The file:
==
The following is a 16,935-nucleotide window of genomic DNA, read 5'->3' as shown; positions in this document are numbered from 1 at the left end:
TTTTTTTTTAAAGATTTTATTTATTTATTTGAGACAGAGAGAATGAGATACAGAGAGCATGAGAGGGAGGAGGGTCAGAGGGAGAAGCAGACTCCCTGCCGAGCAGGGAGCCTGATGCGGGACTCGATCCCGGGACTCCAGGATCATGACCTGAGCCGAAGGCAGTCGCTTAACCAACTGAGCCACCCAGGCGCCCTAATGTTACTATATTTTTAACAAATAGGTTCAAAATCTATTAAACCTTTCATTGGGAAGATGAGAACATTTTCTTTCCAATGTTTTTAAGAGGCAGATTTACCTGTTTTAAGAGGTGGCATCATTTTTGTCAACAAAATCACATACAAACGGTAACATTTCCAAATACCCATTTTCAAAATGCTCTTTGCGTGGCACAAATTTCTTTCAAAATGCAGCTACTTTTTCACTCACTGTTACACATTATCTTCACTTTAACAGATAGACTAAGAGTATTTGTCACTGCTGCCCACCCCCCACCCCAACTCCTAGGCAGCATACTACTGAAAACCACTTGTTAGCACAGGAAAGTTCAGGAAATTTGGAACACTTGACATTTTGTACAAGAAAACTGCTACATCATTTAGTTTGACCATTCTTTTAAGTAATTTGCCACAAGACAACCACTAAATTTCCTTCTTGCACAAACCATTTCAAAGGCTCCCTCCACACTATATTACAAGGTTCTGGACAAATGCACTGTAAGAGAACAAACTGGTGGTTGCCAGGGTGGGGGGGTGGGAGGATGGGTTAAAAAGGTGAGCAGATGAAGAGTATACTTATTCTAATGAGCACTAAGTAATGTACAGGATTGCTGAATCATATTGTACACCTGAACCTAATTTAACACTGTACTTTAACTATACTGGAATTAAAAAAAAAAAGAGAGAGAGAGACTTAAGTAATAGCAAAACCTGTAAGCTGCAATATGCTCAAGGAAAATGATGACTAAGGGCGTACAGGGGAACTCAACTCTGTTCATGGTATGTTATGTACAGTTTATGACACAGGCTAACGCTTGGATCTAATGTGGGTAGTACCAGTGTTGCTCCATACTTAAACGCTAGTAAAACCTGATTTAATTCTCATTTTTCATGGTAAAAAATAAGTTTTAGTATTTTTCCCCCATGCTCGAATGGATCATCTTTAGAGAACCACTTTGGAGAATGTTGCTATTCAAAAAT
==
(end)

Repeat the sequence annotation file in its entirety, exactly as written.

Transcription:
The following is a 16,935-nucleotide window of genomic DNA, read 5'->3' as shown; positions in this document are numbered from 1 at the left end:
TTTTTTTTTAAAGATTTTATTTATTTATTTGAGACAGAGAGAATGAGATACAGAGAGCATGAGAGGGAGGAGGGTCAGAGGGAGAAGCAGACTCCCTGCCGAGCAGGGAGCCTGATGCGGGACTCGATCCCGGGACTCCAGGATCATGACCTGAGCCGAAGGCAGTCGCTTAACCAACTGAGCCACCCAGGCGCCCTAATGTTACTATATTTTTAACAAATAGGTTCAAAATCTATTAAACCTTTCATTGGGAAGATGAGAACATTTTCTTTCCAATGTTTTTAAGAGGCAGATTTACCTGTTTTAAGAGGTGGCATCATTTTTGTCAACAAAATCACATACAAACGGTAACATTTCCAAATACCCATTTTCAAAATGCTCTTTGCGTGGCACAAATTTCTTTCAAAATGCAGCTACTTTTTCACTCACTGTTACACATTATCTTCACTTTAACAGATAGACTAAGAGTATTTGTCACTGCTGCCCACCCCCCACCCCAACTCCTAGGCAGCATACTACTGAAAACCACTTGTTAGCACAGGAAAGTTCAGGAAATTTGGAACACTTGACATTTTGTACAAGAAAACTGCTACATCATTTAGTTTGACCATTCTTTTAAGTAATTTGCCACAAGACAACCACTAAATTTCCTTCTTGCACAAACCATTTCAAAGGCTCCCTCCACACTATATTACAAGGTTCTGGACAAATGCACTGTAAGAGAACAAACTGGTGGTTGCCAGGGTGGGGGGGTGGGAGGATGGGTTAAAAAGGTGAGCAGATGAAGAGTATACTTATTCTAATGAGCACTAAGTAATGTACAGGATTGCTGAATCATATTGTACACCTGAACCTAATTTAACACTGTACTTTAACTATACTGGAATTAAAAAAAAAAAGAGAGAGAGAGACTTAAGTAATAGCAAAACCTGTAAGCTGCAATATGCTCAAGGAAAATGATGACTAAGGGCGTACAGGGGAACTCAACTCTGTTCATGGTATGTTATGTACAGTTTATGACACAGGCTAACGCTTGGATCTAATGTGGGTAGTACCAGTGTTGCTCCATACTTAAACGCTAGTAAAACCTGATTTAATTCTCATTTTTCATGGTAAAAAATAAGTTTTAGTATTTTTCCCCCATGCTCGAATGGATCATCTTTAGAGAACCACTTTGGAGAATGTTGCTATTCAAAAAT